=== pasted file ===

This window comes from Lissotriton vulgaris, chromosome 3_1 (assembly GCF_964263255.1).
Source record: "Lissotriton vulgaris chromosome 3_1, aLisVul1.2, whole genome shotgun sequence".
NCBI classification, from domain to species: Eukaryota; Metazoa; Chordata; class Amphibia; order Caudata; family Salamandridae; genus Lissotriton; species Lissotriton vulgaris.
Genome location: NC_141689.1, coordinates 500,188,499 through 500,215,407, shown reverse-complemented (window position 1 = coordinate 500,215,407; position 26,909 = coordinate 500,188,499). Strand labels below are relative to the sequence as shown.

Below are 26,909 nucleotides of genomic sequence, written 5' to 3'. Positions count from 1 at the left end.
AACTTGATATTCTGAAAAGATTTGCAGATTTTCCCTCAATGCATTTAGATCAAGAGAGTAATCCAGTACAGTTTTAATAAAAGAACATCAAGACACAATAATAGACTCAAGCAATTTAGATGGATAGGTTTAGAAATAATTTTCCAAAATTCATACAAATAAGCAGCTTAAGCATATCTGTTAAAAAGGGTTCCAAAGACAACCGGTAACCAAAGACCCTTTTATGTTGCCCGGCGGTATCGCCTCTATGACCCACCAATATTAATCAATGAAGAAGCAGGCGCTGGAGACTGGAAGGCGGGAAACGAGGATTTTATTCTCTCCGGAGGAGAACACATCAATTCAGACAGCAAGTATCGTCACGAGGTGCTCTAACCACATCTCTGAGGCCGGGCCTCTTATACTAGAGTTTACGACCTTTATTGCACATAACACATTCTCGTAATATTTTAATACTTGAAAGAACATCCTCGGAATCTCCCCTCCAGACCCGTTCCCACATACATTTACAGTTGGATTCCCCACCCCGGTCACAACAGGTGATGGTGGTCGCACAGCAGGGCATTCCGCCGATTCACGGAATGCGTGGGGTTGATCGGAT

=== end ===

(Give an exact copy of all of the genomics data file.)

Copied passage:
This window comes from Lissotriton vulgaris, chromosome 3_1 (assembly GCF_964263255.1).
Source record: "Lissotriton vulgaris chromosome 3_1, aLisVul1.2, whole genome shotgun sequence".
NCBI classification, from domain to species: Eukaryota; Metazoa; Chordata; class Amphibia; order Caudata; family Salamandridae; genus Lissotriton; species Lissotriton vulgaris.
Genome location: NC_141689.1, coordinates 500,188,499 through 500,215,407, shown reverse-complemented (window position 1 = coordinate 500,215,407; position 26,909 = coordinate 500,188,499). Strand labels below are relative to the sequence as shown.

Below are 26,909 nucleotides of genomic sequence, written 5' to 3'. Positions count from 1 at the left end.
AACTTGATATTCTGAAAAGATTTGCAGATTTTCCCTCAATGCATTTAGATCAAGAGAGTAATCCAGTACAGTTTTAATAAAAGAACATCAAGACACAATAATAGACTCAAGCAATTTAGATGGATAGGTTTAGAAATAATTTTCCAAAATTCATACAAATAAGCAGCTTAAGCATATCTGTTAAAAAGGGTTCCAAAGACAACCGGTAACCAAAGACCCTTTTATGTTGCCCGGCGGTATCGCCTCTATGACCCACCAATATTAATCAATGAAGAAGCAGGCGCTGGAGACTGGAAGGCGGGAAACGAGGATTTTATTCTCTCCGGAGGAGAACACATCAATTCAGACAGCAAGTATCGTCACGAGGTGCTCTAACCACATCTCTGAGGCCGGGCCTCTTATACTAGAGTTTACGACCTTTATTGCACATAACACATTCTCGTAATATTTTAATACTTGAAAGAACATCCTCGGAATCTCCCCTCCAGACCCGTTCCCACATACATTTACAGTTGGATTCCCCACCCCGGTCACAACAGGTGATGGTGGTCGCACAGCAGGGCATTCCGCCGATTCACGGAATGCGTGGGGTTGATCGGAT